McKinsey again denies it did ‘anything illegal’ in Eskom, Trillian saga

Global Consulting firm McKinsey is willing to return the R1-billion it received from Eskom contract that, in October this year, the energy parastatal acknowledged was unlawful.

David Fine, a senior partner at McKinsey, represented the multinational at Parliament’s inquiry into Eskom on Wednesday.

The inquiry focussed on McKinsey’s business dealings with Gupta-linked Trillian Capital and the infamous Gupta wedding held at Sun City.

Eskom released a statement calling for the repayment of R1-billion paid to McKinsey and R564-million paid to Trillian because the decision had been made without consulting appropriate government authorities.

In January last year, Eskom finalised a project with Trillian and McKinsey where a 100 of their consultants would join Eskom in a three-year partnership to help the energy parastatal cut costs. The consultants were expected to make a 10% commission for any savings that they helped the utility make.


The project was stopped in its first six months and the consultants expected Eskom to pay them for the work they had done, which amounted to R1.8-billion for both McKinsey and Trillian.

The board was advised against paying the companies, but Eskom’s chief executive, Anoj Singh, went ahead with the payment.

Fine said the R1-billion Eskom paid McKinsey was a “large” amount, but not unusual. The issue for Fine was whether Eskom had used the consultants appropriately, especially as Eskom’s liquidity was volatile.

Fine admitted that perhaps the consulting fees they charged the energy parastatal should have been capped, but did not respond to questions about whether the R1-billion consulting fee was the only amount Eskom had paid the company. Instead, he said McKinsey had acted conservatively in the work it did for Eskom.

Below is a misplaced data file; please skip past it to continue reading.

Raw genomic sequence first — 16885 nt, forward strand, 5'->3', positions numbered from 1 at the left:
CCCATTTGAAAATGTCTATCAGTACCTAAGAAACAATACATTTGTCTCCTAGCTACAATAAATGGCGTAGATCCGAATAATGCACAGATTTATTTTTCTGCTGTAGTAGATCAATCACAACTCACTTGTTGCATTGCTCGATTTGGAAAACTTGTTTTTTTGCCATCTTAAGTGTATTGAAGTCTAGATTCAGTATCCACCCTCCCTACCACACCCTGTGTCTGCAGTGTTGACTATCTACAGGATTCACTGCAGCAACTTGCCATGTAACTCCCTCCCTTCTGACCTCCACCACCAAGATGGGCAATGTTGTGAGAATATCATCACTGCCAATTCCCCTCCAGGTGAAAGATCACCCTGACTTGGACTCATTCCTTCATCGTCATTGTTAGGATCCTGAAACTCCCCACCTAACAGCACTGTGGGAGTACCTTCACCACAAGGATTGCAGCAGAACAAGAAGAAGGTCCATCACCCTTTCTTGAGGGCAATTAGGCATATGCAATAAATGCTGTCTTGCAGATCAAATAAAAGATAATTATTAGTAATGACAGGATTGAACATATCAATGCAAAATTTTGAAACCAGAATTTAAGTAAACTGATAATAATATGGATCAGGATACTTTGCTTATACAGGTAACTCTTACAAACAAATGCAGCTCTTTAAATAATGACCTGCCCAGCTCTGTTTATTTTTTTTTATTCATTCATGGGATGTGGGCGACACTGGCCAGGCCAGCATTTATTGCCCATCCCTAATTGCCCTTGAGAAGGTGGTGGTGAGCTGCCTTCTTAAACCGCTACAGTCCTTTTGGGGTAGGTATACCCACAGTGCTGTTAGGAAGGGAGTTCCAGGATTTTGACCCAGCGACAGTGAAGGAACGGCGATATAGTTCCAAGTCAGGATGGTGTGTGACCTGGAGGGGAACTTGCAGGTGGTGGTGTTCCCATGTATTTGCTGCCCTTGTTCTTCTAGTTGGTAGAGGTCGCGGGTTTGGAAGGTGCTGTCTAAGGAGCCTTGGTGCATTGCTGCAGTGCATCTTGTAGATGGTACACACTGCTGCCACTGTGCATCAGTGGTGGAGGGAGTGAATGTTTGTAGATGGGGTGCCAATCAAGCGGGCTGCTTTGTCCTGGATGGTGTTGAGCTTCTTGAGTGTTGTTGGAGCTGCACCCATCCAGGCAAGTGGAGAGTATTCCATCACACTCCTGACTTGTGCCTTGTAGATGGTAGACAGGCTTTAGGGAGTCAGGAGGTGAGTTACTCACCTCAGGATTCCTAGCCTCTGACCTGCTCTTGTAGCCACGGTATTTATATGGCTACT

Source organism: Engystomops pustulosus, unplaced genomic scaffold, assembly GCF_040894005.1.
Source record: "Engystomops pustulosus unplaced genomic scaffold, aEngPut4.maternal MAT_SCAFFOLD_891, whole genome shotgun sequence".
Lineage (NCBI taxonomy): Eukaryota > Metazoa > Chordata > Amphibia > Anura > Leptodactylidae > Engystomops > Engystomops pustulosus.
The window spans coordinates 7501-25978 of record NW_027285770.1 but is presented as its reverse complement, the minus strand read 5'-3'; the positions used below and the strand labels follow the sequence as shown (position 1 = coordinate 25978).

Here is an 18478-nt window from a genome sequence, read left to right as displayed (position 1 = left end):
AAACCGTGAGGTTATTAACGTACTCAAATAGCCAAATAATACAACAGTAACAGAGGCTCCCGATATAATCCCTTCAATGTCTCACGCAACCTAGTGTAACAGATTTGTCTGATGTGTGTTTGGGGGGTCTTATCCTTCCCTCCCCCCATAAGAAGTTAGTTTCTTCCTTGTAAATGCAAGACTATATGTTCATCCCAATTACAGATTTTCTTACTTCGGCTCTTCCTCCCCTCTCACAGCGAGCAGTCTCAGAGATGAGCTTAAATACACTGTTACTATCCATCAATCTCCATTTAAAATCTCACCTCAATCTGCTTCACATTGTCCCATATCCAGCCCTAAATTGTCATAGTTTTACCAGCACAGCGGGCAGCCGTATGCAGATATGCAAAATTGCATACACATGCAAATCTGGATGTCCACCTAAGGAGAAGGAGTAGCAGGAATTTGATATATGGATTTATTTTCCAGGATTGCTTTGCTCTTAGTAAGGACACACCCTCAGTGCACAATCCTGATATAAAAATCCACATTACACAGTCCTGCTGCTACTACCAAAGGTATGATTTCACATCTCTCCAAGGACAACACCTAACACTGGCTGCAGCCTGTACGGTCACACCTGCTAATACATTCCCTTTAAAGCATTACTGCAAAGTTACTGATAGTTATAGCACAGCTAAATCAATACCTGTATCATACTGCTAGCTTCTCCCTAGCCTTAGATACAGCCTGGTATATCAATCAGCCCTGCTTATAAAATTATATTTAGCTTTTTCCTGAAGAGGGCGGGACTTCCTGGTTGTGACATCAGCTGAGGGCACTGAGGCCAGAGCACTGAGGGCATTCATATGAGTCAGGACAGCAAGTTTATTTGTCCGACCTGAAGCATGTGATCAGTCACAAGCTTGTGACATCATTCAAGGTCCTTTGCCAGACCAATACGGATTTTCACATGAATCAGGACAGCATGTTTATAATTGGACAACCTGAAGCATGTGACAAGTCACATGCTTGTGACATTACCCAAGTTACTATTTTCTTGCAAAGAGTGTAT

“We should have had better governance in place, to give the South African citizens peace of mind,” said Fine in response to a question about whether the work McKinsey did for Eskom was worth what was paid for it.

Fine said McKinsey wanted “to give back the money, not because we are guilty, but because McKinsey thought that Eskom had approval from the national treasury”.

In questions about McKinsey’s relationship with Trillian, Fine said he was not aware that McKinsey had done “anything illegal”.

“McKinsey has never worked for a Gupta company,” Fine told the portfolio committee on public enterprises, adding that McKinsey was unaware of a link between Trillian and the Guptas.

Fine said he became aware of the issues only when the media uncovered the scandals and Thuli Madonsela released her State of Capture report in 2016. McKinsey then stopped working with Eskom, he said. McKinsey’s last project for Transnet was in April 2016.

The committee questioned how Fine did not see the link between Gupta associates, Trillian, Eskom and Transnet. Fine responded by saying the committee would think he was “rather dim” for not seeing the connections.

He told the committee that McKinsey wanted to resolve the impasse between itself and Eskom, but that the company was “awaiting confirmation” on whether McKinsey should “pay the money to Eskom or South African citizens”.

Correction — the original introduction of this story read “Global Consulting firm McKinsey is willing to return more than the R1.5-billion it received from Eskom”. This amount accounted for the R1-billion and over R500-million that McKinsey and Trillian received from Eskom respectfully. It must be noted that Trillian will only be paying Eskom R1-billion.

A paragraph was removed where it the author mistakenly attributed a Transnet deal to McKinsey. The issue came up as a side question during the parliamentary inquiry and the author would like to confirm that McKinsey was not involved in the purchase of 300 locomotives from a China South Rail, rather, it was Tesqueta, which is another story completely.

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